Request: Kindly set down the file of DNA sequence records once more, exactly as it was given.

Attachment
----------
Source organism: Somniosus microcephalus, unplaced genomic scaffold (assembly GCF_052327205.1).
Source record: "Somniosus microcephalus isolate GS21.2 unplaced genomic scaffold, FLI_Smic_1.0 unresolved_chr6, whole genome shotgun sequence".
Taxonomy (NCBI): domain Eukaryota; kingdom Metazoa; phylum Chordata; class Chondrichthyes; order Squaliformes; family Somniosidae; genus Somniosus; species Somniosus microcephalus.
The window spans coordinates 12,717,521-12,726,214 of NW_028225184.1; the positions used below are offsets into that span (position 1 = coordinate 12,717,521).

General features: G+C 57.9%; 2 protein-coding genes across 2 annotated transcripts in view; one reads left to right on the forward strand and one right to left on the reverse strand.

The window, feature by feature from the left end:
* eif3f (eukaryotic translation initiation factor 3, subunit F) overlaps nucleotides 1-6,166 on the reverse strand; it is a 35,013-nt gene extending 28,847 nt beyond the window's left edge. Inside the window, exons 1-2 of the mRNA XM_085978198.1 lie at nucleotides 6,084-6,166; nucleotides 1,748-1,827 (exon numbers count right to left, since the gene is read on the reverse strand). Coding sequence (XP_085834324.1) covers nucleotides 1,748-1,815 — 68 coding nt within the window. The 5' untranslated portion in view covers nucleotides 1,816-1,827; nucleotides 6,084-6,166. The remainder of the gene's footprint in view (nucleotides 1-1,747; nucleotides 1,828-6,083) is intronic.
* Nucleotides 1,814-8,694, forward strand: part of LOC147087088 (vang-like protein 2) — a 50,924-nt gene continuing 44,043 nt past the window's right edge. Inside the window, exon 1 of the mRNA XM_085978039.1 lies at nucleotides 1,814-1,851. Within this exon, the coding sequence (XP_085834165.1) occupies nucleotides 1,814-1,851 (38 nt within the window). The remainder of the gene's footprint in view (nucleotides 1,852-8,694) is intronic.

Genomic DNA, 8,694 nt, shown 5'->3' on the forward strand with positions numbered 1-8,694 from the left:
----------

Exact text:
Source organism: Somniosus microcephalus, unplaced genomic scaffold (assembly GCF_052327205.1).
Source record: "Somniosus microcephalus isolate GS21.2 unplaced genomic scaffold, FLI_Smic_1.0 unresolved_chr6, whole genome shotgun sequence".
Taxonomy (NCBI): domain Eukaryota; kingdom Metazoa; phylum Chordata; class Chondrichthyes; order Squaliformes; family Somniosidae; genus Somniosus; species Somniosus microcephalus.
The window spans coordinates 12,717,521-12,726,214 of NW_028225184.1; the positions used below are offsets into that span (position 1 = coordinate 12,717,521).

General features: G+C 57.9%; 2 protein-coding genes across 2 annotated transcripts in view; one reads left to right on the forward strand and one right to left on the reverse strand.

The window, feature by feature from the left end:
* eif3f (eukaryotic translation initiation factor 3, subunit F) overlaps nucleotides 1-6,166 on the reverse strand; it is a 35,013-nt gene extending 28,847 nt beyond the window's left edge. Inside the window, exons 1-2 of the mRNA XM_085978198.1 lie at nucleotides 6,084-6,166; nucleotides 1,748-1,827 (exon numbers count right to left, since the gene is read on the reverse strand). Coding sequence (XP_085834324.1) covers nucleotides 1,748-1,815 — 68 coding nt within the window. The 5' untranslated portion in view covers nucleotides 1,816-1,827; nucleotides 6,084-6,166. The remainder of the gene's footprint in view (nucleotides 1-1,747; nucleotides 1,828-6,083) is intronic.
* Nucleotides 1,814-8,694, forward strand: part of LOC147087088 (vang-like protein 2) — a 50,924-nt gene continuing 44,043 nt past the window's right edge. Inside the window, exon 1 of the mRNA XM_085978039.1 lies at nucleotides 1,814-1,851. Within this exon, the coding sequence (XP_085834165.1) occupies nucleotides 1,814-1,851 (38 nt within the window). The remainder of the gene's footprint in view (nucleotides 1,852-8,694) is intronic.

Genomic DNA, 8,694 nt, shown 5'->3' on the forward strand with positions numbered 1-8,694 from the left: